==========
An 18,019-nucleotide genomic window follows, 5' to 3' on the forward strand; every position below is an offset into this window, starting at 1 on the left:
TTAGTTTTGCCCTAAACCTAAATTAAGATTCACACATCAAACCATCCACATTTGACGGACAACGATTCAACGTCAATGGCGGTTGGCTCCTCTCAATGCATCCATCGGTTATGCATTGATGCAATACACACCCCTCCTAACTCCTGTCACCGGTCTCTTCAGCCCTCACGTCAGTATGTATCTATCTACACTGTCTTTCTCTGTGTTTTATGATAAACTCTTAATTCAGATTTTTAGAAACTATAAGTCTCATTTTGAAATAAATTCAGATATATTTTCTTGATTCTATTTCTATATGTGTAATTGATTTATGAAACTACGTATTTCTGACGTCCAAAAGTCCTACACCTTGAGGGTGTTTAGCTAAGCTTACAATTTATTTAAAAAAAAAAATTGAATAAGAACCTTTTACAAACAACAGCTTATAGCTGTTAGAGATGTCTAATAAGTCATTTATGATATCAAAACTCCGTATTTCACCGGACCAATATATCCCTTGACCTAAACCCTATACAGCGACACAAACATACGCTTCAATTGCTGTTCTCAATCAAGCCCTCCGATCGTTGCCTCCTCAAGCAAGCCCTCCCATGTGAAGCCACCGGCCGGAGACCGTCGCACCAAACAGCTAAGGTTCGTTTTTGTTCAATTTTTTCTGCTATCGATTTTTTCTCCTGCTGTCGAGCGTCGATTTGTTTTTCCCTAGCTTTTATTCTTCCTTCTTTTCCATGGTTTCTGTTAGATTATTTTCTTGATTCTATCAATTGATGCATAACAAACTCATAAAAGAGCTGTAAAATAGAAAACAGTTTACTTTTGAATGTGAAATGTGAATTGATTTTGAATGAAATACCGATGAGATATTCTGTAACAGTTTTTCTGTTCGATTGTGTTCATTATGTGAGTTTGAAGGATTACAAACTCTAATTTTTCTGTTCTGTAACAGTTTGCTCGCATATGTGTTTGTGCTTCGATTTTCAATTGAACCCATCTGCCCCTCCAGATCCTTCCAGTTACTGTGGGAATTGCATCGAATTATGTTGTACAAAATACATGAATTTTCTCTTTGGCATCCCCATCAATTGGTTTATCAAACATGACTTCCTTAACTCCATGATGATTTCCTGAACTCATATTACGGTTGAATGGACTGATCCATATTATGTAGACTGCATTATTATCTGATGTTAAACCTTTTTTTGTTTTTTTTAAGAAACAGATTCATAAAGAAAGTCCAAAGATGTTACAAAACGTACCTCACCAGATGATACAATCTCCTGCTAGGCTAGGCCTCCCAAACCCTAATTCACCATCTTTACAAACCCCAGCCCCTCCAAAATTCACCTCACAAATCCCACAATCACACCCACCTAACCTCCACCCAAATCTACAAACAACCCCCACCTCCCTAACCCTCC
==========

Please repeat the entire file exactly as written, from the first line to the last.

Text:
An 18,019-nucleotide genomic window follows, 5' to 3' on the forward strand; every position below is an offset into this window, starting at 1 on the left:
TTAGTTTTGCCCTAAACCTAAATTAAGATTCACACATCAAACCATCCACATTTGACGGACAACGATTCAACGTCAATGGCGGTTGGCTCCTCTCAATGCATCCATCGGTTATGCATTGATGCAATACACACCCCTCCTAACTCCTGTCACCGGTCTCTTCAGCCCTCACGTCAGTATGTATCTATCTACACTGTCTTTCTCTGTGTTTTATGATAAACTCTTAATTCAGATTTTTAGAAACTATAAGTCTCATTTTGAAATAAATTCAGATATATTTTCTTGATTCTATTTCTATATGTGTAATTGATTTATGAAACTACGTATTTCTGACGTCCAAAAGTCCTACACCTTGAGGGTGTTTAGCTAAGCTTACAATTTATTTAAAAAAAAAAATTGAATAAGAACCTTTTACAAACAACAGCTTATAGCTGTTAGAGATGTCTAATAAGTCATTTATGATATCAAAACTCCGTATTTCACCGGACCAATATATCCCTTGACCTAAACCCTATACAGCGACACAAACATACGCTTCAATTGCTGTTCTCAATCAAGCCCTCCGATCGTTGCCTCCTCAAGCAAGCCCTCCCATGTGAAGCCACCGGCCGGAGACCGTCGCACCAAACAGCTAAGGTTCGTTTTTGTTCAATTTTTTCTGCTATCGATTTTTTCTCCTGCTGTCGAGCGTCGATTTGTTTTTCCCTAGCTTTTATTCTTCCTTCTTTTCCATGGTTTCTGTTAGATTATTTTCTTGATTCTATCAATTGATGCATAACAAACTCATAAAAGAGCTGTAAAATAGAAAACAGTTTACTTTTGAATGTGAAATGTGAATTGATTTTGAATGAAATACCGATGAGATATTCTGTAACAGTTTTTCTGTTCGATTGTGTTCATTATGTGAGTTTGAAGGATTACAAACTCTAATTTTTCTGTTCTGTAACAGTTTGCTCGCATATGTGTTTGTGCTTCGATTTTCAATTGAACCCATCTGCCCCTCCAGATCCTTCCAGTTACTGTGGGAATTGCATCGAATTATGTTGTACAAAATACATGAATTTTCTCTTTGGCATCCCCATCAATTGGTTTATCAAACATGACTTCCTTAACTCCATGATGATTTCCTGAACTCATATTACGGTTGAATGGACTGATCCATATTATGTAGACTGCATTATTATCTGATGTTAAACCTTTTTTTGTTTTTTTTAAGAAACAGATTCATAAAGAAAGTCCAAAGATGTTACAAAACGTACCTCACCAGATGATACAATCTCCTGCTAGGCTAGGCCTCCCAAACCCTAATTCACCATCTTTACAAACCCCAGCCCCTCCAAAATTCACCTCACAAATCCCACAATCACACCCACCTAACCTCCACCCAAATCTACAAACAACCCCCACCTCCCTAACCCTCC